How Does SMS Work?
The Absolute Basics....
SMS stands for Short Message Service, and commonly referred to as text messaging. How does SMS work? At a high level it is very simple but the first thing you need to understand is the difference between Person to Person text messaging (P2P) vs. Application to Person text messaging (A2P). For those of you who already know the basics and want the hardcore technical details, jump down to the next section, “The More Complex Explanation…”.
Person to Person (P2P) SMS and the Need for an SMSC
Text messaging is part of our everyday activities and most of us send and receive P2P text messages throughout the day. There are literally trillions of P2P text messages sent and received every year, but with mobile applications such as WhatsApp and Viber, the volume of P2P text messages is starting to dwindle and the volume of OTT (Over the Top) messages sent through mobile applications is growing. The diagram below shows how a P2P text message is sent from one mobile phone to another. Understanding the basics will help you understand how everything else works.
In the diagram above, the sender of the text message, is a mobile subscriber of operator A; while the person who the text is being sent to is a mobile subscriber of operator B. Once the person has hit “Send” on their mobile phone, the text message is sent to their home operator (e.g. AT&T). Every mobile operator has a machine called an SMSC (Short Message Service Center).
An SMSC is simply a computer system, running specific software inside of the mobile operator’s network and is designed to receive the text message from you and to deliver the SMS to your friend’s phone through their mobile operator as quickly as possible.
Here is a picture of Mblox’s very first SMSC dating back to 2001 but trust us, most SMSC’s look very similar (and not very exciting). We have since gone through upgrades and have replaced our SMSC infrastructure no less than 3 times to cope with increased volumes and the need for mission critical performance.
The mobile operator’s SMSC will deliver the message directly to your friend’s phone if the operator has reach (the ability to connect) via an SS7 network. If the operator does not have reach through an SS7 network, it will instead use what is called a P2P hub to deliver the message. A P2P hub is actually a company whose business is to pass messages between mobile operators that can’t send messages directly to each other.
Three important things to note are –
- In most cases an SMS will only be stored by one SMSC (usually the home operator) before final delivery to the intended handset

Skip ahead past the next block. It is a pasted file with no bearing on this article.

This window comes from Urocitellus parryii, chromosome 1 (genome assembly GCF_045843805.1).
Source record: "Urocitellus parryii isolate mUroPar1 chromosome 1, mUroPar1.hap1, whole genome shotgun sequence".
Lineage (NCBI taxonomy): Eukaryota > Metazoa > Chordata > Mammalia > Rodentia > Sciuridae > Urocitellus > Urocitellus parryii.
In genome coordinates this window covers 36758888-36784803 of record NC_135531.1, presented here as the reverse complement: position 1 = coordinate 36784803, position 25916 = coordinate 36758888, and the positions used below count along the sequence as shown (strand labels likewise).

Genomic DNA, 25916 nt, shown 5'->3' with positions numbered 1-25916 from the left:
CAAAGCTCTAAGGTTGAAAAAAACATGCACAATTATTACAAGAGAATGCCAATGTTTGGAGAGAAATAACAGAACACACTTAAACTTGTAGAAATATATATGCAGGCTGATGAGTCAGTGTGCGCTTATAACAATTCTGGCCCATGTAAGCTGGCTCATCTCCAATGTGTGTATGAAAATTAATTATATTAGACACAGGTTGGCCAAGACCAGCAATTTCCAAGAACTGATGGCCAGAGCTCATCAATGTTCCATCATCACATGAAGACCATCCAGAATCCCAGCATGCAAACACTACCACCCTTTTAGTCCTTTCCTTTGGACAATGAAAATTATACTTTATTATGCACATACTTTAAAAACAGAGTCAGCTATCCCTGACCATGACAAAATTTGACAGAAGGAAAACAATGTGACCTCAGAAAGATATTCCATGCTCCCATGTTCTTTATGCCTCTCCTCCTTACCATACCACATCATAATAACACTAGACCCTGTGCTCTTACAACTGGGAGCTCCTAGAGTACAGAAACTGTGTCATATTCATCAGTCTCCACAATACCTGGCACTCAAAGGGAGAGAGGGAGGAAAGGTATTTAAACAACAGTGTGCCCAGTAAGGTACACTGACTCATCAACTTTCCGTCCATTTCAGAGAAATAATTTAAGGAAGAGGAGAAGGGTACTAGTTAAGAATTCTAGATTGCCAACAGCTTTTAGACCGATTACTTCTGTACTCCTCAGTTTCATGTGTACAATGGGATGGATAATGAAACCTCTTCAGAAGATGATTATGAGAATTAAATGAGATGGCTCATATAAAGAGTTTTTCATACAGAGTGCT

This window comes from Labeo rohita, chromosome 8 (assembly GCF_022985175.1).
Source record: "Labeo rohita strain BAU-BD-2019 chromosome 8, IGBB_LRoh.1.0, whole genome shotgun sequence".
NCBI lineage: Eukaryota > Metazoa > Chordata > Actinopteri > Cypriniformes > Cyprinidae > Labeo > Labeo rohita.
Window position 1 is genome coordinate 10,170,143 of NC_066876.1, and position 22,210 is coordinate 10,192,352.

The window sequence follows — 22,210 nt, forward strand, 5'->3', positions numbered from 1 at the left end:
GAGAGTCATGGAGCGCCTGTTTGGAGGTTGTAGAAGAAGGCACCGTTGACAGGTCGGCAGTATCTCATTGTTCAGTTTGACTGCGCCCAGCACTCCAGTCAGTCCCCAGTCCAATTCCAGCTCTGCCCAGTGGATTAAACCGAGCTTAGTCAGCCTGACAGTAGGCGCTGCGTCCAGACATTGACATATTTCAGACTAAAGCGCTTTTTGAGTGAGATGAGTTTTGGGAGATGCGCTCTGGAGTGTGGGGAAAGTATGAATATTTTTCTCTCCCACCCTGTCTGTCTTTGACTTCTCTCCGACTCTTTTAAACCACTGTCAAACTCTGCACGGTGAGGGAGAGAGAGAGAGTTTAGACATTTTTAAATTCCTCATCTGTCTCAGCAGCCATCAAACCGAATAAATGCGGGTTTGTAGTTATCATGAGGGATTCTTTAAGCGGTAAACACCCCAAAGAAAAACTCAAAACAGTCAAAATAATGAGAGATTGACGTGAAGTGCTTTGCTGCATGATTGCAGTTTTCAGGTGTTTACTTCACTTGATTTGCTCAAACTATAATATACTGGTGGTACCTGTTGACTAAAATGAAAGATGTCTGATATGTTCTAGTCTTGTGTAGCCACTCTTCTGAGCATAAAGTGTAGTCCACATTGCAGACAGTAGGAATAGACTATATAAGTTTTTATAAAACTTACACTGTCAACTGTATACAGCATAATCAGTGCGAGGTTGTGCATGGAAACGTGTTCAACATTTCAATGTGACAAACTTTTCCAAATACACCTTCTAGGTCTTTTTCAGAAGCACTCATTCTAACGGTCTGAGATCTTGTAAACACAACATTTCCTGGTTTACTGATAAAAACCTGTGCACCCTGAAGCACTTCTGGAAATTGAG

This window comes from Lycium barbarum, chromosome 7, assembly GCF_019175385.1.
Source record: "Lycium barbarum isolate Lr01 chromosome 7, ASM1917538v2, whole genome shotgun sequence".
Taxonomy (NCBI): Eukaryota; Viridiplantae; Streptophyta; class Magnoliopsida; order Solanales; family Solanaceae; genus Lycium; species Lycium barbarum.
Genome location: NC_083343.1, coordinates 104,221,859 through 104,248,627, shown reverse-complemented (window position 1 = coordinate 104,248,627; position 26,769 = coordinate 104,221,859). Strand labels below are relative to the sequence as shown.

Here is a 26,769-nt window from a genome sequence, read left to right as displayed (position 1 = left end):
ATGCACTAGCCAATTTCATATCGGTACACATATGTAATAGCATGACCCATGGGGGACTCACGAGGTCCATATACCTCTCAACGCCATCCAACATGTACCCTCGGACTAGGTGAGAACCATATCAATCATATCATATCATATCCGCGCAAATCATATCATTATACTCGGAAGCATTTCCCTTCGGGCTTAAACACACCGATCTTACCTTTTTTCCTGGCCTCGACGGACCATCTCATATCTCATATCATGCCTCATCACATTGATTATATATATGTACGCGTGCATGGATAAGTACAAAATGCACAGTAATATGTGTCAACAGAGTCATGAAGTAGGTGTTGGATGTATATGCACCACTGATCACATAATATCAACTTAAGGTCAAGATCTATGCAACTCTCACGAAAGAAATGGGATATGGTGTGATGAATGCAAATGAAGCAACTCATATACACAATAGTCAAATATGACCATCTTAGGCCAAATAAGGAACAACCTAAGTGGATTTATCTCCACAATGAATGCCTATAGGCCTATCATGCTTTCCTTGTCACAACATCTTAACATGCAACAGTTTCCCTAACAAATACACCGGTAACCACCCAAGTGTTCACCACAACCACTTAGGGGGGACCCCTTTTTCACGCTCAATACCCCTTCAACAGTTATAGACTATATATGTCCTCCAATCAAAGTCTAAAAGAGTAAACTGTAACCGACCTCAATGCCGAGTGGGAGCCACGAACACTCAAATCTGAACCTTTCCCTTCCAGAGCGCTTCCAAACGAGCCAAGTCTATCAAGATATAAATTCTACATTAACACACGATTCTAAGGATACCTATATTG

- An SMSC can deliver to any handset in the world where the home operator has reach
- In the USA all P2P messages are sent via a hub so at least two SMSC’s will be used to deliver the message.
Application to Person SMS (A2P SMS)
A2P SMS message delivery works in a similar fashion, with the key difference being instead of two people communicating through mobile phones, the communication is between a computer application and a person. An example of this is when you receive a text message from your bank or other business. To illustrate this see the following example –
The mechanics in sending an A2P SMS are similar to P2P SMS. Messages flow via the mobile operators’ SMSCs but the key difference is that the message is sent from an enterprise (a business entity) instead of a person. See the diagram below.
At this point it is worth mentioning the two directions in which an SMS message can flow. When it is sent to a mobile phone the text message is referred to as a Mobile Terminated (MT) message, subsequently when a message is sent from a mobile phone it is called a Mobile Originated (MO) message. The way in which the message is delivered is exactly as shown above. When a message is delivered by an SMSC it will return a Delivery Notification to the enterprise providing proof the message was delivered, or the reason for why it failed.
The Need for a Cloud Messaging Provider or Aggregator
An enterprise or small business could choose to directly connect to one mobile operator to handle the delivery for all their messages, but since no single mobile operator can reach every operator means there are messages that will go undelivered. On the other hand the enterprise could choose to have direct connections to several mobile operators at once, this becomes complicated real fast – see the diagram below, showing the additional overhead and complexity.
Most enterprises would not choose to connect to multiple operators, and have the overhead of managing each one and negotiating separate commercial contracts and technical integrations, hence the need for an aggregator. So what’s an aggregator? It is a business that takes care of the technical and commercial complexities for enterprises and provides them the most cost effective price to deliver anytime, anywhere.
In some cases, an enterprise will use another partner who specializes in marketing, multi-channel communications, or a vertical specialty to send their SMS messages on their behalf, these are referred to as an Application Service Provider (ASP) or communication provider.
How to Send a Message to a Subscriber Anywhere in the World?